Game On: Talking About Videogames with Kevin Pereira

Thursday, December 07, 2006

If this generation’s videogame console war will be known for anything, it will be the stream of ridiculous stories regarding both the Sony PlayStation 3 and the Nintendo Wii. The PS3’s low supply and high demand has caused an unreal frenzy among potential buyers. A customer was hospitalized from an injury received while racing for a place in line inside a Milwaukee Wal-Mart. A Minnesota radio show host offered to give callers a free PS3 if they would give him their infant child for 24 hours and received more than a dozen callers not realizing it was a gag. On the other hand, the Wii has been responsible for numerous household mishaps due to the game controller accidentally slipping out of players’ hands. Just check out for a list of these incidents.

With the Microsoft Xbox 360, PS3 and Wii now all available on the market, a more in-depth comparison can finally be made between three of the industry’s top competing consoles. I was able to talk to Kevin Pereira, co-host of G4TV’s “Attack of the Show” and an expert on the videogame industry, shortly before the PS3 and Wii launched. We talked about which of the systems were worth their money and speculated about the possible winner of the console war.

“At the moment, it’s not justified to spend your money on the PS3,” Pereira said.

Even with its Blu-ray and song-ripping capabilities, the PS3 simply cannot be just looked at as a $600 investment in high-tech media. According to Pereira, some retailers are only selling units as part of a bundle with other games, at a price totaling well over $1000.

“Sony has been having problems producing units up until launch due to issues such as the Blu-ray laser,” Pereira said. “Microsoft has been on task with keeping 360 units available. So has Nintendo.”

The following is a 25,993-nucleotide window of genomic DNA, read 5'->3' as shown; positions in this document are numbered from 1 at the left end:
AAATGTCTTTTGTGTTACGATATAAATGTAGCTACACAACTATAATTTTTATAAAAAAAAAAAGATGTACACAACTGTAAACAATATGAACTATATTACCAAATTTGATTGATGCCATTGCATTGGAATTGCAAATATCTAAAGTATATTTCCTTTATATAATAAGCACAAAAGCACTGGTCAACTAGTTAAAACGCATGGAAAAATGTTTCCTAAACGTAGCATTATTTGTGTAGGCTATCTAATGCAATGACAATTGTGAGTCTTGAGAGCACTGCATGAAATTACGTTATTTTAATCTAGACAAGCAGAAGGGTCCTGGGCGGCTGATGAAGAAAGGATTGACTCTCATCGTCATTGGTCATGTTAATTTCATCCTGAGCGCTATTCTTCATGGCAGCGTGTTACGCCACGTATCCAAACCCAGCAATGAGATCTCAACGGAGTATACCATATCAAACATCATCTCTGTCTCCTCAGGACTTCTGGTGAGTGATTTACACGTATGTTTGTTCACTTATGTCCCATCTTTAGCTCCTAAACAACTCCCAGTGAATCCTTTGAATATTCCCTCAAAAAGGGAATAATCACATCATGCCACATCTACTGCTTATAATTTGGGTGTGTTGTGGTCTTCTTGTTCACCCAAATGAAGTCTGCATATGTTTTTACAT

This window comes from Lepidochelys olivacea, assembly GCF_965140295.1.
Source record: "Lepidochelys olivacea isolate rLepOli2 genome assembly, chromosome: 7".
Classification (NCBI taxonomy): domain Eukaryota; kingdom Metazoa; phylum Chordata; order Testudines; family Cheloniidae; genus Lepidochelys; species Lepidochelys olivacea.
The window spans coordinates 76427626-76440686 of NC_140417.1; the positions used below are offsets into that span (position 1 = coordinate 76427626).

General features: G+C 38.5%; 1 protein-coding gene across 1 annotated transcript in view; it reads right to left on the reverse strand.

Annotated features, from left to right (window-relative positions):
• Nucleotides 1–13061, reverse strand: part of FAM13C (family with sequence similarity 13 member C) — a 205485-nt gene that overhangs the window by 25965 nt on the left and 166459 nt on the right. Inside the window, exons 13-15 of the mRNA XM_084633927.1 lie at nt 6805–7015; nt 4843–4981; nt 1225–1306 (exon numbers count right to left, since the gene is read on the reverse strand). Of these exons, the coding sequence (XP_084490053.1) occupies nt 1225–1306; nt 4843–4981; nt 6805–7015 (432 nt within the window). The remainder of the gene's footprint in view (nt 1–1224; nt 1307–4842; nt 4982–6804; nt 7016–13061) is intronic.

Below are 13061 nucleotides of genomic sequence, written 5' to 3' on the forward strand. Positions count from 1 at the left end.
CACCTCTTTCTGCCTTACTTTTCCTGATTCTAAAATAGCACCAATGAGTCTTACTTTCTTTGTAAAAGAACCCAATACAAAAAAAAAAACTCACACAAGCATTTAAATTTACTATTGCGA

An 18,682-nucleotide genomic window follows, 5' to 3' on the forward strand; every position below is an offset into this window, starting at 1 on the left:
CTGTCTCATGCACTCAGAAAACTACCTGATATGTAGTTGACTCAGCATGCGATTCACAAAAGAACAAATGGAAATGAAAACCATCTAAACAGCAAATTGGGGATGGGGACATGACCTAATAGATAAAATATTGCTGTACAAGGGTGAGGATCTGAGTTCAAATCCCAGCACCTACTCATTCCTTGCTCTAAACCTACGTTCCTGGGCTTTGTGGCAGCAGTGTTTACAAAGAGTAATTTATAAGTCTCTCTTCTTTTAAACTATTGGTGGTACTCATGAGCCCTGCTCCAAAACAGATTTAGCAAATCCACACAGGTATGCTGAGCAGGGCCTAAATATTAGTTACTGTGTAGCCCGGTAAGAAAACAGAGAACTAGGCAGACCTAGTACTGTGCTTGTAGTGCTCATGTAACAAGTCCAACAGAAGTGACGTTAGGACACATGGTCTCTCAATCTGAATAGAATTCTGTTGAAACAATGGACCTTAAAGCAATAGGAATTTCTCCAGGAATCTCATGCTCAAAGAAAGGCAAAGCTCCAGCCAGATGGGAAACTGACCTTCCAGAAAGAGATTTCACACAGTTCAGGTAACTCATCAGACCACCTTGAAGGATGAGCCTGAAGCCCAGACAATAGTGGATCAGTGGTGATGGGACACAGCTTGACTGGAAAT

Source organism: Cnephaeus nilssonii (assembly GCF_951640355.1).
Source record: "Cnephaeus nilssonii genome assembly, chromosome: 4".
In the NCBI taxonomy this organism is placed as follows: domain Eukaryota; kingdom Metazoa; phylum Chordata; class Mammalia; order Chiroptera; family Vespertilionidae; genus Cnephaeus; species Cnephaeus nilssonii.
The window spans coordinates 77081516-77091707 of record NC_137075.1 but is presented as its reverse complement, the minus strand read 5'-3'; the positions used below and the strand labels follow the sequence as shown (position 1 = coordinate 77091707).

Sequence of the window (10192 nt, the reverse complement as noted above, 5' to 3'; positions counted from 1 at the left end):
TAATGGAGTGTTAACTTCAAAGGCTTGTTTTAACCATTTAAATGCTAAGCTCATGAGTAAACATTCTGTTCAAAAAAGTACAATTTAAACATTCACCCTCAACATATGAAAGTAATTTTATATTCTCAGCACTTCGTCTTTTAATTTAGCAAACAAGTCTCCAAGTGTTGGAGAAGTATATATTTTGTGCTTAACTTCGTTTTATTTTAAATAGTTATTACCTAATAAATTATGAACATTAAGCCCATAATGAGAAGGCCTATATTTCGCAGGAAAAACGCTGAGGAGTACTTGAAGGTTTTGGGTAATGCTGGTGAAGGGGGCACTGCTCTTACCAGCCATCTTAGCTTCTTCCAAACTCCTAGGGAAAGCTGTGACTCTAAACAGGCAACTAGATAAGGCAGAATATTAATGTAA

So, not only is the PS3 the most expensive, but it’s also in the lowest supply with very little games to choose from. Pereira said that perhaps in six months to a year, the PS3 will be able to seriously compete with the other two consoles since games such as Metal Gear Solid 4 will have been released. Hopefully, by then, there will also be enough PS3 units to match consumer demand.

“Right now, Microsoft is at an advantage to win the console war, but it’s still too early to tell,” Pereira said.

Having both a 360 and a Wii in the household, I agree, for the most part, with Pereira’s views. What it all comes down to isn’t graphics, supply or price. What attracts people to a particular console is the quality of its games.

Microsoft, with a year’s head start over the competition has over a hundred titles to choose from. Nintendo has an innovative controller scheme whose novelty will eventually wear off, despite my roommate’s hyperbolic fanboy claim of already forgetting how to use buttons on a non-Wii controller. Fortunately, the Wii has some engrossing franchise titles like The Legend of Zelda: Twilight Princess and Trauma Center: Second Opinion. Sony may have impressive hardware, but its problem is a lack of currently available titles, compounded by the near impossibility of finding a PS3 to play them. Many of the games that are on sale can be found in comparable quality for the readily available 360.

If you just can’t wait to get your hands on the newest gaming system, both the 360 and the Wii make great buys. Otherwise, wait for a price drop and/or more games to become available. In the meantime, you can focus on playing the thousands of games already out for the Xbox, Playstation 2, GameCube and other antiquated systems from yesteryear, and learn more about it all by checking out Pereira’s show on G4 TV.


Oh my god, that man is annoying.

Meg said...
11:37 PM  

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